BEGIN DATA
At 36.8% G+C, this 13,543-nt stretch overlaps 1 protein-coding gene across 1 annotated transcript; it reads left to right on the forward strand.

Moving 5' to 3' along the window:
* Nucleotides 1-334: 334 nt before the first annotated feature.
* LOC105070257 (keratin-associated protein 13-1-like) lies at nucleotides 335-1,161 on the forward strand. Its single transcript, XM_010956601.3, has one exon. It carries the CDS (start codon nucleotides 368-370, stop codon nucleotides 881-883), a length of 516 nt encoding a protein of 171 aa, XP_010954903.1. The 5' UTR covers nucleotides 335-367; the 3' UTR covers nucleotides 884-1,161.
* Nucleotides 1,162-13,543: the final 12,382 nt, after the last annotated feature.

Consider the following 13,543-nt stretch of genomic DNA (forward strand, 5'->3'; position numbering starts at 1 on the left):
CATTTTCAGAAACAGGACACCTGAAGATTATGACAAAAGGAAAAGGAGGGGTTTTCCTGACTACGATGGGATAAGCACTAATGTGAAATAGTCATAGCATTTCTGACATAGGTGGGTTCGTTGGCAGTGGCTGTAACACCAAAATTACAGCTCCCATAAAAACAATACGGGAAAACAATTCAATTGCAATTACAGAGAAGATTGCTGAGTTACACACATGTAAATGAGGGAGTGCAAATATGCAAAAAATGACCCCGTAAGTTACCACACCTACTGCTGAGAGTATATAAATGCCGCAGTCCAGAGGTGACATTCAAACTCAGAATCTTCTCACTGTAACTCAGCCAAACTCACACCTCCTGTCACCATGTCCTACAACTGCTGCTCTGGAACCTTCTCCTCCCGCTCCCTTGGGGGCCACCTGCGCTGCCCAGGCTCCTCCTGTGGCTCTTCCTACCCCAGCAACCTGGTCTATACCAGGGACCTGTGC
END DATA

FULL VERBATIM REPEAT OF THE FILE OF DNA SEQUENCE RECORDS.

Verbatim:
At 36.8% G+C, this 13,543-nt stretch overlaps 1 protein-coding gene across 1 annotated transcript; it reads left to right on the forward strand.

Moving 5' to 3' along the window:
* Nucleotides 1-334: 334 nt before the first annotated feature.
* LOC105070257 (keratin-associated protein 13-1-like) lies at nucleotides 335-1,161 on the forward strand. Its single transcript, XM_010956601.3, has one exon. It carries the CDS (start codon nucleotides 368-370, stop codon nucleotides 881-883), a length of 516 nt encoding a protein of 171 aa, XP_010954903.1. The 5' UTR covers nucleotides 335-367; the 3' UTR covers nucleotides 884-1,161.
* Nucleotides 1,162-13,543: the final 12,382 nt, after the last annotated feature.

Consider the following 13,543-nt stretch of genomic DNA (forward strand, 5'->3'; position numbering starts at 1 on the left):
CATTTTCAGAAACAGGACACCTGAAGATTATGACAAAAGGAAAAGGAGGGGTTTTCCTGACTACGATGGGATAAGCACTAATGTGAAATAGTCATAGCATTTCTGACATAGGTGGGTTCGTTGGCAGTGGCTGTAACACCAAAATTACAGCTCCCATAAAAACAATACGGGAAAACAATTCAATTGCAATTACAGAGAAGATTGCTGAGTTACACACATGTAAATGAGGGAGTGCAAATATGCAAAAAATGACCCCGTAAGTTACCACACCTACTGCTGAGAGTATATAAATGCCGCAGTCCAGAGGTGACATTCAAACTCAGAATCTTCTCACTGTAACTCAGCCAAACTCACACCTCCTGTCACCATGTCCTACAACTGCTGCTCTGGAACCTTCTCCTCCCGCTCCCTTGGGGGCCACCTGCGCTGCCCAGGCTCCTCCTGTGGCTCTTCCTACCCCAGCAACCTGGTCTATACCAGGGACCTGTGC